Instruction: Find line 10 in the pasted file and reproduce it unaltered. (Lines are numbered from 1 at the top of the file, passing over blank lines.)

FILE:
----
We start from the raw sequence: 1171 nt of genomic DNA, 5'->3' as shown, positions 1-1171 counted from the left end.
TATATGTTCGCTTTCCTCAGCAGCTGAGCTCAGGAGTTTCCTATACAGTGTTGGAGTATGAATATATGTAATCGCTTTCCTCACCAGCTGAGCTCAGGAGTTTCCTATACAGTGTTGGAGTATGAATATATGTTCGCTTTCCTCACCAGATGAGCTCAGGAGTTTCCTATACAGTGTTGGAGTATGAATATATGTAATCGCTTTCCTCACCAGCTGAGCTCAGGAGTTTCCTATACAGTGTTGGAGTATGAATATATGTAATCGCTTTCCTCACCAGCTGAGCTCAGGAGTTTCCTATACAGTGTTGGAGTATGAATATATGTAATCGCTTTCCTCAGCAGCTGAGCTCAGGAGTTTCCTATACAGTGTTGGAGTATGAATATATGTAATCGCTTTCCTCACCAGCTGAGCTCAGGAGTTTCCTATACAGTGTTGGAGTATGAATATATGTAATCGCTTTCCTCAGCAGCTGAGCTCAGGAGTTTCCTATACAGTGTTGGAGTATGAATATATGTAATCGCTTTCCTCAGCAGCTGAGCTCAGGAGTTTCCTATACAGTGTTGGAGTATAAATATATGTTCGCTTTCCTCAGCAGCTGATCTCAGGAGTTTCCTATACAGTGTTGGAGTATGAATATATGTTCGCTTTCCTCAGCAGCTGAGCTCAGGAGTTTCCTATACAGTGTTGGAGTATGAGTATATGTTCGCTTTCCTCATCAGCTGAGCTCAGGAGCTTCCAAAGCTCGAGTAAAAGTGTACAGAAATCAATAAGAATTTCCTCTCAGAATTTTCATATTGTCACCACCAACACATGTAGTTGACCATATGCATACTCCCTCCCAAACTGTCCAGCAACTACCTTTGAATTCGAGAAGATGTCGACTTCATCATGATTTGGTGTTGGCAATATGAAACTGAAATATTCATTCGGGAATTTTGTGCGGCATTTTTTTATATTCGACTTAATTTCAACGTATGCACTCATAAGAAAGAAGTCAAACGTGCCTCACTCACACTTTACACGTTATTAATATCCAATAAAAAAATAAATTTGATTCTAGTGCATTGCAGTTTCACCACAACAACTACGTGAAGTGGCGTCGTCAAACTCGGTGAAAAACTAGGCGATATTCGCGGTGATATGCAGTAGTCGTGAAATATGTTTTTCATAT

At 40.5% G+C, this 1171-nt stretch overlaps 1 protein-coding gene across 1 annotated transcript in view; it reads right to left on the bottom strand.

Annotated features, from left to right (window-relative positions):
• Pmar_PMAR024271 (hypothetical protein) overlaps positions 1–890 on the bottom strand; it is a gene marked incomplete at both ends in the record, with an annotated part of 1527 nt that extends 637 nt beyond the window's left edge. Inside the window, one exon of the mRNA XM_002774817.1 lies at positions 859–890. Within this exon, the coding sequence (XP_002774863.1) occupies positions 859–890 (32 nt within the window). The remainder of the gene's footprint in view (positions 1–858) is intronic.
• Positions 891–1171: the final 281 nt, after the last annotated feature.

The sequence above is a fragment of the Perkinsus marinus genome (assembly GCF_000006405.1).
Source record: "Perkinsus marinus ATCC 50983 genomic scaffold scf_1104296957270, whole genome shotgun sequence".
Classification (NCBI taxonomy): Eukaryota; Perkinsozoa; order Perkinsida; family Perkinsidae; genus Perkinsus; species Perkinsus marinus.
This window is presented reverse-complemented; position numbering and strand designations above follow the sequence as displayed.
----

This window is presented reverse-complemented; position numbering and strand designations above follow the sequence as displayed.